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"Amillennialism 101" -- Audio and On-Line Resources
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The National Debt -- A Staggering Figure

As of today (April 8), this is the national debt.  I can't even fathom the number.  It amounts to $41,524.26 per person.  The latter number (41K) I can fathom.  This is your share and mine . . . as of today.   Remember, the meter is still running.  The politicians are still spending.

As a sobering news article points out, the share of the debt per household amounts to $72,000 this year, and will rise to $170,000 per household by 2020 (Click here).

Most Christians agree that any federal mandate requiring tax-payer funding for abortion is a moral outrage.  It is pretty clear to me that making someone who is opposed to the procedure as a matter of conscience, provide insurance for someone else to have the procedure, is flat-out immoral.

But the national debt is a moral issue as well.  We are spending money we don't have, which means we'll have to either print it, or borrow it, or raises taxes to unsustainable levels, because we refuse to live within our national means.  This debt will dramatically impact the lives of our children and our children's children.

When I read through Revelation 17-18, I am reminded how similar modern  America is to ancient Rome.  Rome, if you recall, was too big to fail.  I guess Alaric didn't think that was true.  We too had better not believe that nonsense. 

We keep spending like this, it is only a matter of time.

Reader Comments (8)

When can profligate spending by a government be rightly called "stealing"? On tax day a few years ago Dennis Prager made a case that over-taxation was immoral. A caller responded that if the government requires it by law it cannot thereby be called immoral. In brief, whatever the law demands is by definition "moral". How about a modern rendition of Mark 7:11 ff? "But ye say, If a man shall say to his father or his mother, That wherewith thou mightest have been profited by me is Corban, that is to say, Given to the IRS; ye no longer suffer him to do aught for his father or his mother; making void the word of God by your tradition, which ye have delivered: and many such like things ye do."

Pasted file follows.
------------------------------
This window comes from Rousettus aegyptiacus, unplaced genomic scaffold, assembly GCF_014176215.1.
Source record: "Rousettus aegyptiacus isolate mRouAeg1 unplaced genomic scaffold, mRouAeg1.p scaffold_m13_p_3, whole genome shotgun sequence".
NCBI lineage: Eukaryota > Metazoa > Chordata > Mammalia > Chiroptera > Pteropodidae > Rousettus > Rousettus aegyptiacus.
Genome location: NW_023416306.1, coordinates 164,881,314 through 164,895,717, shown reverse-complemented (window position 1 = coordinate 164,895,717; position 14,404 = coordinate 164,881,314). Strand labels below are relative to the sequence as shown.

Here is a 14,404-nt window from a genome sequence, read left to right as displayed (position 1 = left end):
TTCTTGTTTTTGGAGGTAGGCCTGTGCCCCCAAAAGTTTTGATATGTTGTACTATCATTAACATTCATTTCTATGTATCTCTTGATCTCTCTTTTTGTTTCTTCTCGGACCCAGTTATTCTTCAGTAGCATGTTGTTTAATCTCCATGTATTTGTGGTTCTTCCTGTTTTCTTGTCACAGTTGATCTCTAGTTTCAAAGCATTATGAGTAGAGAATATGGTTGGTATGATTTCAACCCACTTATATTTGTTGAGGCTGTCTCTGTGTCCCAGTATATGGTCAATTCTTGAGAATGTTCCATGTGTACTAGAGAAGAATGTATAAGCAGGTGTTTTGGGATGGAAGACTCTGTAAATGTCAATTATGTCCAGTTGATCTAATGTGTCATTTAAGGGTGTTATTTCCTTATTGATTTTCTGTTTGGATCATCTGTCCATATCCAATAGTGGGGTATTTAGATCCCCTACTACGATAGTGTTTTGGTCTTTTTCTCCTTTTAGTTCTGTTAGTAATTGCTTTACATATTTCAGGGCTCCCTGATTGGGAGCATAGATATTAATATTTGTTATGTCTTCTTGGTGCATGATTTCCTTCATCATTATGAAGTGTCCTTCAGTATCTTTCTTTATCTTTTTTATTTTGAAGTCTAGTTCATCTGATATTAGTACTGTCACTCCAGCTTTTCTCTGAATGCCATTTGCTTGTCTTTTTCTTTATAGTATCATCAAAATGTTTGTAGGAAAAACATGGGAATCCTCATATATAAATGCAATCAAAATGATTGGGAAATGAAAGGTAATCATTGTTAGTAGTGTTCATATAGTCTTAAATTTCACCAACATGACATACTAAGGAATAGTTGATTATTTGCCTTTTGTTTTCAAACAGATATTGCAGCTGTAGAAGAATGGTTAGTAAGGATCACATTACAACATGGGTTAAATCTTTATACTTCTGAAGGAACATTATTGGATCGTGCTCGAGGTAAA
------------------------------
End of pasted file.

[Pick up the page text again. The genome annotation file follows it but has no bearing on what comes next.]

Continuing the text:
To what degree may a government take from the haves to give to the have-nots? How far may they go in taking money we would use to support our own families and communities to throw into a national pot?

Inquiring minds want to know.
April 8, 2010 | Unregistered CommenterPatrick Yamada
I think this is where your lectures on eschatology really become more than just theology. It becomes very practical. They have reminded me constantly that the Blessed Hope of the christian is not to be found in anything in this present evil age.

Thanks again.
April 8, 2010 | Unregistered CommenterHoward
Although that number seems humongous, it's actually fairly "normal" by many accounts, only 70% of GDP right now versus 90% debt-to-GDP after WWII or the 115% debt to GDP in Japan at present (and there are many countries with even higher ratios). Government debt is not like household debt, so our common sense understanding of things won't always get us to the truth of the matter.

I don't think this is a moral issue as much as a practical one, as in, how can little guys like us make money in the stock market so we can retire to southern California later in life and listen to live tapings of the WHI.
April 8, 2010 | Unregistered CommenterFather Taciturn